Spring Cleaning 2020 – Sorting is More Important than Ever!
and Take it to the Right Place!
Two key steps in reducing waste are sorting and then storing unwanted materials. During these challenging times, these steps are more important than ever considering public social distancing measures. At RDNO Diversion and Disposal Facilities, the RDNO is asking residents to delay non-essential trips until the current pandemic subsides and is advising that because of social distancing measures that wait times can be significant.
Most residents can avoid unnecessary trips to Diversion and Disposal Facilities by sorting out materials that can be kept out of landfills as there are many other opportunities to use curbside programs, local recycling depots or practice backyard composting. Having a good plan to sort and store will save you space, time and money. Here are some tips to consider:Most Household Packaging and Paper Products are accepted in the Recycle BC program. Click here for a full list of materials the program takes. Recycle BC as recently published a helpful article in setting up home recycling systems that minimize space and keep things organized. Where to take them: Curbside Recycling, some materials such as glass, styrofoam and plastic bags need to go to Recycle BC Depots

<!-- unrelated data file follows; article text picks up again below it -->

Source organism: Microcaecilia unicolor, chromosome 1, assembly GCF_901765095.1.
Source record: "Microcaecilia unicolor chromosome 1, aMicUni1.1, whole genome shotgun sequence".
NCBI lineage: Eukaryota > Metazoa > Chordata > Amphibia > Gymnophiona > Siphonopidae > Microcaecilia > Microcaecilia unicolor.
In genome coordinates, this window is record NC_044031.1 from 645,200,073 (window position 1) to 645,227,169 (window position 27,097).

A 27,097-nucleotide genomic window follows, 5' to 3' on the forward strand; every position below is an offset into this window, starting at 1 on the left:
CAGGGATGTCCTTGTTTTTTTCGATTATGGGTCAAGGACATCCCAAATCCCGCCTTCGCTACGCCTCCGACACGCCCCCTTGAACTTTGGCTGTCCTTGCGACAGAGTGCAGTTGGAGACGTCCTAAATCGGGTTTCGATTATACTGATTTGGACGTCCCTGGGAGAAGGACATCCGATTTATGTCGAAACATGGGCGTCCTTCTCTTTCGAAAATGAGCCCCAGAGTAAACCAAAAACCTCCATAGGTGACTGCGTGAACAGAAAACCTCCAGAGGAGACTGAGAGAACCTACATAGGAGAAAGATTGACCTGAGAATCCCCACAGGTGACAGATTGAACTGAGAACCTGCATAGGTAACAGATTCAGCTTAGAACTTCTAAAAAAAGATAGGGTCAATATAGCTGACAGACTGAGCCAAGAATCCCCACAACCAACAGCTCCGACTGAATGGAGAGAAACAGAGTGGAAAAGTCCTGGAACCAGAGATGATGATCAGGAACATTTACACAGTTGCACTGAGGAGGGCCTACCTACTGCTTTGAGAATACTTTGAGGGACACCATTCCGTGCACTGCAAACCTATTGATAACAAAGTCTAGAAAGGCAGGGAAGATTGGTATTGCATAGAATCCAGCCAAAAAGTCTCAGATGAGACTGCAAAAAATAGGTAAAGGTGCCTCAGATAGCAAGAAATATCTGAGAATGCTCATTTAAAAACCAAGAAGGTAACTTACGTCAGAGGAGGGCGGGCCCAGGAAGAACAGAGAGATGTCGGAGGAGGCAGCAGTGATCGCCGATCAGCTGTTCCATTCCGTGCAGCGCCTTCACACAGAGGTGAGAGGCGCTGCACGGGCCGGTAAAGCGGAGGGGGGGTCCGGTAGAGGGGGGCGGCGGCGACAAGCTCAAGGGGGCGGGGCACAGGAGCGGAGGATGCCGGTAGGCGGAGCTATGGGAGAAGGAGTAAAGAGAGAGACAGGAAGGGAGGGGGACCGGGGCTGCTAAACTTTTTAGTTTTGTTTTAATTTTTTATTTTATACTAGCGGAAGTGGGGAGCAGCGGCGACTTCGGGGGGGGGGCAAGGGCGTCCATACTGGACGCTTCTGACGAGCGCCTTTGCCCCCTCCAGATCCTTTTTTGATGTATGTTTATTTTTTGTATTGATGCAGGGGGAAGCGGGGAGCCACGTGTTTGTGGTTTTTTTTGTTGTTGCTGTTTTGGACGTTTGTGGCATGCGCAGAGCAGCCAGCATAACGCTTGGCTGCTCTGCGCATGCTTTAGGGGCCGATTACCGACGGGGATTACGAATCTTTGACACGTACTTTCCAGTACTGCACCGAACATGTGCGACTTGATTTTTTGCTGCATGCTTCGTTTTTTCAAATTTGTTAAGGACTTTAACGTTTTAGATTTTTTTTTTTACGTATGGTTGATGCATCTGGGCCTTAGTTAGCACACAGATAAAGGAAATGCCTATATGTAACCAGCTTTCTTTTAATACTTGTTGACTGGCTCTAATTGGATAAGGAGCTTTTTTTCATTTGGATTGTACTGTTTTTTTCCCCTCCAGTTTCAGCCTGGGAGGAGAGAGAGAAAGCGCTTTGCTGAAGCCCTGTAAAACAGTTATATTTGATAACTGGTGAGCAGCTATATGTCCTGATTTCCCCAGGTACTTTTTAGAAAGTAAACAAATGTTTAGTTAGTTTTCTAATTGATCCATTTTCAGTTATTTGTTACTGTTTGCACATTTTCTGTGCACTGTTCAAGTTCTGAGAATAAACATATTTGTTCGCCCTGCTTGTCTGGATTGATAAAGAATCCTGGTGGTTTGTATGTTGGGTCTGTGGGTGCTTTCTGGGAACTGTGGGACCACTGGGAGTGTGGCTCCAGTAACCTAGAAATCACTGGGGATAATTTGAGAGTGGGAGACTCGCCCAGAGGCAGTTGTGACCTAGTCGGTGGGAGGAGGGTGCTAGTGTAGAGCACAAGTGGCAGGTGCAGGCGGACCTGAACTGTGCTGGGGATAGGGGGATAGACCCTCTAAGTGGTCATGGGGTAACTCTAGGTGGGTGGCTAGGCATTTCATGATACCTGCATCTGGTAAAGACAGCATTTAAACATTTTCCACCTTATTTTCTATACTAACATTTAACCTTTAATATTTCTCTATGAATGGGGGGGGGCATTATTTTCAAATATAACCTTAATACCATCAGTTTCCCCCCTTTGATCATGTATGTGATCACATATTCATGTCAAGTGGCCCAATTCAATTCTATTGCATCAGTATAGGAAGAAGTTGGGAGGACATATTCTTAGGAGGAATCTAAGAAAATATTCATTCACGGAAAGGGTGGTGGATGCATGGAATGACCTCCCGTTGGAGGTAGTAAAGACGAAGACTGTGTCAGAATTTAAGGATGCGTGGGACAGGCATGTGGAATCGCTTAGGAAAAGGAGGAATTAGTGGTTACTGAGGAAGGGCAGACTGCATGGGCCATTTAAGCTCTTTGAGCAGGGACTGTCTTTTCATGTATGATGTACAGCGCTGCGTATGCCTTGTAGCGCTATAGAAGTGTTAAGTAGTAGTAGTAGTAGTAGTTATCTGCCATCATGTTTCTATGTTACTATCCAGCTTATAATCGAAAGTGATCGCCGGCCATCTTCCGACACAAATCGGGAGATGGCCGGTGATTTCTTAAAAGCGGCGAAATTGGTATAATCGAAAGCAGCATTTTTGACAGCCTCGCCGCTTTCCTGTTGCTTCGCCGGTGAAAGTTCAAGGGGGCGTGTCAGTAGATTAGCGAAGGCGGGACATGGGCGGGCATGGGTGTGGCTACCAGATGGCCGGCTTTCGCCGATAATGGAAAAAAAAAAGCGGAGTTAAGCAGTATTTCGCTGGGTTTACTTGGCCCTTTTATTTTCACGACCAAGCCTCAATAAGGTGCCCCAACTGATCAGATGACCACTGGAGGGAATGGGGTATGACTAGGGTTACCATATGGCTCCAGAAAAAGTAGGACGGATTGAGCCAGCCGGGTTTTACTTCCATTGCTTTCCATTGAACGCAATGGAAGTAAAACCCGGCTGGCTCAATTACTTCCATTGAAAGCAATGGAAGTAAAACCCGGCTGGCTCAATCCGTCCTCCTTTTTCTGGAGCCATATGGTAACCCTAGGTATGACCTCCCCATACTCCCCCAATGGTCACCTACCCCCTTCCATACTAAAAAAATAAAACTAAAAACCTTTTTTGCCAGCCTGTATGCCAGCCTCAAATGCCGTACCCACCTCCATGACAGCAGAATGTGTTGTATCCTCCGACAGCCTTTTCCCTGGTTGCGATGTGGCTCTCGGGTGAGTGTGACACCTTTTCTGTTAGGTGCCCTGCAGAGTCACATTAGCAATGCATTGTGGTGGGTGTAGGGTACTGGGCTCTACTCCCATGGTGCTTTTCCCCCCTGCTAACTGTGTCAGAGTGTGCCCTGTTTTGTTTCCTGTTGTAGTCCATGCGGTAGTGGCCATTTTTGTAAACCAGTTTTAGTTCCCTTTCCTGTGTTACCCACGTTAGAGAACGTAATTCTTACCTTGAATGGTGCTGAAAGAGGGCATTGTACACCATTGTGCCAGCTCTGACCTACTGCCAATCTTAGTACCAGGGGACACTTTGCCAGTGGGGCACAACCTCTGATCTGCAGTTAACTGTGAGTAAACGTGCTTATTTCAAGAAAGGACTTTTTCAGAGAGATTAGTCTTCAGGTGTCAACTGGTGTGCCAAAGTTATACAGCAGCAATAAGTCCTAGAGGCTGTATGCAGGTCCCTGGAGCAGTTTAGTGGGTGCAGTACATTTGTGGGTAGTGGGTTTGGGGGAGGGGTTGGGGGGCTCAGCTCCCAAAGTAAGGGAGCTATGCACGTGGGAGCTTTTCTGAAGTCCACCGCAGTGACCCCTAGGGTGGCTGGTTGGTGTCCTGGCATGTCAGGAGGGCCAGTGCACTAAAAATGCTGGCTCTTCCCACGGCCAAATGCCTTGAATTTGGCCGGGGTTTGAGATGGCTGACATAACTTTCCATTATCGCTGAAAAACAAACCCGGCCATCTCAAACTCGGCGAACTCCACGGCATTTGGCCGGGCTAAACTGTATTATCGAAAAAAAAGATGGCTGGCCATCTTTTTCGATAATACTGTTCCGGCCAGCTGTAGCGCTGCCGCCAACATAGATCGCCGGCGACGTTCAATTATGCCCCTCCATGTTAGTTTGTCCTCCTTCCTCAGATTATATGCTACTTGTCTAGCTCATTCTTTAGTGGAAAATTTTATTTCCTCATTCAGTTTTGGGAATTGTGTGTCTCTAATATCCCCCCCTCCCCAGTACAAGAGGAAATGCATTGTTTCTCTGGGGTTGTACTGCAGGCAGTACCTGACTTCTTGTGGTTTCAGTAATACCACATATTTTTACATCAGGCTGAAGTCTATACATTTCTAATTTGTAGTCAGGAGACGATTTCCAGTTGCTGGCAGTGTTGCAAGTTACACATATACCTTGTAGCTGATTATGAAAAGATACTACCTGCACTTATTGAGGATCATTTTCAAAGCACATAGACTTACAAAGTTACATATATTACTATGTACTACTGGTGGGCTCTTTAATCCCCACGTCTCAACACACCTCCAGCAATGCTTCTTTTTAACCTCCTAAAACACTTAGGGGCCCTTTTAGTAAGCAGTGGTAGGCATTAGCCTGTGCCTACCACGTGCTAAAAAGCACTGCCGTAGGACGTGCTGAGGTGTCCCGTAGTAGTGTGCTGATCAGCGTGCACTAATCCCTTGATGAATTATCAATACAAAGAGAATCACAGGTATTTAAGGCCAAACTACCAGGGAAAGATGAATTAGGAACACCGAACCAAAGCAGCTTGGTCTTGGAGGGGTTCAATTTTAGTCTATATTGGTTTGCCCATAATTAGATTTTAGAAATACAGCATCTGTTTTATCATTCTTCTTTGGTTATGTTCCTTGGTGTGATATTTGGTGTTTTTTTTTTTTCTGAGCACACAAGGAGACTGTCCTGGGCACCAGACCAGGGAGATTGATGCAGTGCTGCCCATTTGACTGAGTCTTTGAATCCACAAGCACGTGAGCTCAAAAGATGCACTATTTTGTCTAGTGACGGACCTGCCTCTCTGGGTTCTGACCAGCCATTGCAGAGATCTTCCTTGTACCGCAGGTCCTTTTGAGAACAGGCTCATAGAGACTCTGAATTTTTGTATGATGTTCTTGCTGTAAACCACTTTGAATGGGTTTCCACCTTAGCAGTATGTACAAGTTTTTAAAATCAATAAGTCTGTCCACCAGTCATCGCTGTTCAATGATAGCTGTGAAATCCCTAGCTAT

Provincial Stewardship Programs cover a wide range of household products including batteries, electronics, lightbulbs, medications, paint, tires and much more. A helpful guide for all these options is the BC Recycling Handbook. To save time and show others courtesy at recycling depots pre-sort your recyclables at home by which program they are in.Where to take them: Find your local recycling depot by downloading the RECYCLEPEDIA mobile app or call the RCBC Recycling Hotline (1-800-667-4321). Reusable items for donation can be sorted into boxes for temporary storage. Having these items in temporary storage may also help you recall items that are worth keeping, or share them with a friend saving many resources in having to extract materials, manufacture, package and transport that go into producing new materials that replace discarded ones.Where to take them: Thrift Stores will inevitably open again and the RECYCLEPEDIA mobile app is a great way to find one near you (important to call first to ask if they are open).Sorting and storing Food Scraps? Yes, composting food scraps is one of the most effective ways to reduce garbage. By removing food scraps from garbage you will also remove much of the odor and properly maintained home compost will not smell and will transform food scraps into a valuable resource for your yard and garden. Find a system that works for you at: www.rdno.ca/composting. Where to take them: If you have a back yard, a compost bin is a great accessible option (need a composter –apply for a rebate. If not ask around with friends, family or local gardening clubs, they don’t call compost “Brown Gold” for nothing. Also consider vermicomosting or Bokashi Composting which are great options for people without yards.Construction and Demolition Materials can be separated and kept out of landfills and include asphalt shingles, concrete, metal and wood. Check out the Separate, Sort & $ave Guide. If your trip is not essential consider holding off your visit in consideration of the COVID-19 situation and storing your items if you have room; you may find that delaying a DDF trip may give you other opportunities to collect items that DDF’s accept such as scrap metal which in the long run will save time and money. Where to take them: For building materials, home furnishings and appliances that are in good condition and can be resold check in with a local Reusable Building Materials Store (again the RCBC Recycling Hotline at 1-800-667-4321 can help you find your nearest option). For items at the end of their life take them to your nearest RDNO Diversion & Disposal Facility and remember to Separate Sort & $ave!